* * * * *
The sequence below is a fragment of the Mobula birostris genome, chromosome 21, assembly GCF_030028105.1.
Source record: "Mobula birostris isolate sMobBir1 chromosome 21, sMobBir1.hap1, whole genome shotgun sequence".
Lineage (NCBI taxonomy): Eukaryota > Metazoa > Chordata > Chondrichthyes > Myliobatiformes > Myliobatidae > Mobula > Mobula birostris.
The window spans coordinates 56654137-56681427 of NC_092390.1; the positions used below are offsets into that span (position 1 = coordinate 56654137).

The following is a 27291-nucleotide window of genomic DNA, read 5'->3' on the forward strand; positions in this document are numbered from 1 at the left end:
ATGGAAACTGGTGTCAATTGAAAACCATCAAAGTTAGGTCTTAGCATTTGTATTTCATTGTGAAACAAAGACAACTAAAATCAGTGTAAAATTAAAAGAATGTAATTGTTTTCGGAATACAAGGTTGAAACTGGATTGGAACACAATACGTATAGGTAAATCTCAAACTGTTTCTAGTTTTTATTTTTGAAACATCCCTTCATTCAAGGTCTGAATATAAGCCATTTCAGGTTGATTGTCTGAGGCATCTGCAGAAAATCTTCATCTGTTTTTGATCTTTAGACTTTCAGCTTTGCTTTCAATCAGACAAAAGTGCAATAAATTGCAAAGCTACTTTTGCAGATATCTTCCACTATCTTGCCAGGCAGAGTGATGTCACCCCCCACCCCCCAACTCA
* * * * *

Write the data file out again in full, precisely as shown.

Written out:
The sequence below is a fragment of the Mobula birostris genome, chromosome 21, assembly GCF_030028105.1.
Source record: "Mobula birostris isolate sMobBir1 chromosome 21, sMobBir1.hap1, whole genome shotgun sequence".
Lineage (NCBI taxonomy): Eukaryota > Metazoa > Chordata > Chondrichthyes > Myliobatiformes > Myliobatidae > Mobula > Mobula birostris.
The window spans coordinates 56654137-56681427 of NC_092390.1; the positions used below are offsets into that span (position 1 = coordinate 56654137).

The following is a 27291-nucleotide window of genomic DNA, read 5'->3' on the forward strand; positions in this document are numbered from 1 at the left end:
ATGGAAACTGGTGTCAATTGAAAACCATCAAAGTTAGGTCTTAGCATTTGTATTTCATTGTGAAACAAAGACAACTAAAATCAGTGTAAAATTAAAAGAATGTAATTGTTTTCGGAATACAAGGTTGAAACTGGATTGGAACACAATACGTATAGGTAAATCTCAAACTGTTTCTAGTTTTTATTTTTGAAACATCCCTTCATTCAAGGTCTGAATATAAGCCATTTCAGGTTGATTGTCTGAGGCATCTGCAGAAAATCTTCATCTGTTTTTGATCTTTAGACTTTCAGCTTTGCTTTCAATCAGACAAAAGTGCAATAAATTGCAAAGCTACTTTTGCAGATATCTTCCACTATCTTGCCAGGCAGAGTGATGTCACCCCCCACCCCCCAACTCA